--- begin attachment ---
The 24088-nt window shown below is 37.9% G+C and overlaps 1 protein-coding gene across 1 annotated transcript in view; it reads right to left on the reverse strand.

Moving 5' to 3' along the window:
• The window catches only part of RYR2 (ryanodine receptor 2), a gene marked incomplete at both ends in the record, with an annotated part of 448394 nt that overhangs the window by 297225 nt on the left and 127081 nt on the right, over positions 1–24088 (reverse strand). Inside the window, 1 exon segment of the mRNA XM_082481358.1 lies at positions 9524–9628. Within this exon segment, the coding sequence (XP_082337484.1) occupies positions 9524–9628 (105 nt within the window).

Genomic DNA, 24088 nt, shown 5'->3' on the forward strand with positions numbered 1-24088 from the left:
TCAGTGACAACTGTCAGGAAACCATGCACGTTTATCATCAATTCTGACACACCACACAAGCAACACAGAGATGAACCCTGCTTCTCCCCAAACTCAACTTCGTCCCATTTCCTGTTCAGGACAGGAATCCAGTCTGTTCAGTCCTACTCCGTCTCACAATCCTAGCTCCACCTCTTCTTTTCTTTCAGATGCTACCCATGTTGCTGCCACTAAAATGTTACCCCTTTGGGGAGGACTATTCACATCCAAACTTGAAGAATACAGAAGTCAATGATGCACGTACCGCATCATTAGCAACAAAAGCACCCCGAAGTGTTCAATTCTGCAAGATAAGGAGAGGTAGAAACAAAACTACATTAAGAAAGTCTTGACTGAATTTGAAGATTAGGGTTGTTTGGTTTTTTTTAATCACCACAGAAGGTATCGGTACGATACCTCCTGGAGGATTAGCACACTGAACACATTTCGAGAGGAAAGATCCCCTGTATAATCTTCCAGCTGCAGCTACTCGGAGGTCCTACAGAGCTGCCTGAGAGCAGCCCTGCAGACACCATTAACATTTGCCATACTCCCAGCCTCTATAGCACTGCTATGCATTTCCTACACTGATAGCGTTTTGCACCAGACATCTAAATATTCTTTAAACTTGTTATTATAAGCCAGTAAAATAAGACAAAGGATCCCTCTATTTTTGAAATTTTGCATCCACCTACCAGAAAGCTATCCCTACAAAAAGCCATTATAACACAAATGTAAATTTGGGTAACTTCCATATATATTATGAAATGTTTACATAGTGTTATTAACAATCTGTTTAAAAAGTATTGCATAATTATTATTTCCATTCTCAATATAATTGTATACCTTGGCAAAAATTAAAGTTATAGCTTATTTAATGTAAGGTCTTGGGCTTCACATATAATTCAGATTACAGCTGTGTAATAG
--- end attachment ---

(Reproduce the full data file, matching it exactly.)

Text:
The 24088-nt window shown below is 37.9% G+C and overlaps 1 protein-coding gene across 1 annotated transcript in view; it reads right to left on the reverse strand.

Moving 5' to 3' along the window:
• The window catches only part of RYR2 (ryanodine receptor 2), a gene marked incomplete at both ends in the record, with an annotated part of 448394 nt that overhangs the window by 297225 nt on the left and 127081 nt on the right, over positions 1–24088 (reverse strand). Inside the window, 1 exon segment of the mRNA XM_082481358.1 lies at positions 9524–9628. Within this exon segment, the coding sequence (XP_082337484.1) occupies positions 9524–9628 (105 nt within the window).

Genomic DNA, 24088 nt, shown 5'->3' on the forward strand with positions numbered 1-24088 from the left:
TCAGTGACAACTGTCAGGAAACCATGCACGTTTATCATCAATTCTGACACACCACACAAGCAACACAGAGATGAACCCTGCTTCTCCCCAAACTCAACTTCGTCCCATTTCCTGTTCAGGACAGGAATCCAGTCTGTTCAGTCCTACTCCGTCTCACAATCCTAGCTCCACCTCTTCTTTTCTTTCAGATGCTACCCATGTTGCTGCCACTAAAATGTTACCCCTTTGGGGAGGACTATTCACATCCAAACTTGAAGAATACAGAAGTCAATGATGCACGTACCGCATCATTAGCAACAAAAGCACCCCGAAGTGTTCAATTCTGCAAGATAAGGAGAGGTAGAAACAAAACTACATTAAGAAAGTCTTGACTGAATTTGAAGATTAGGGTTGTTTGGTTTTTTTTAATCACCACAGAAGGTATCGGTACGATACCTCCTGGAGGATTAGCACACTGAACACATTTCGAGAGGAAAGATCCCCTGTATAATCTTCCAGCTGCAGCTACTCGGAGGTCCTACAGAGCTGCCTGAGAGCAGCCCTGCAGACACCATTAACATTTGCCATACTCCCAGCCTCTATAGCACTGCTATGCATTTCCTACACTGATAGCGTTTTGCACCAGACATCTAAATATTCTTTAAACTTGTTATTATAAGCCAGTAAAATAAGACAAAGGATCCCTCTATTTTTGAAATTTTGCATCCACCTACCAGAAAGCTATCCCTACAAAAAGCCATTATAACACAAATGTAAATTTGGGTAACTTCCATATATATTATGAAATGTTTACATAGTGTTATTAACAATCTGTTTAAAAAGTATTGCATAATTATTATTTCCATTCTCAATATAATTGTATACCTTGGCAAAAATTAAAGTTATAGCTTATTTAATGTAAGGTCTTGGGCTTCACATATAATTCAGATTACAGCTGTGTAATAG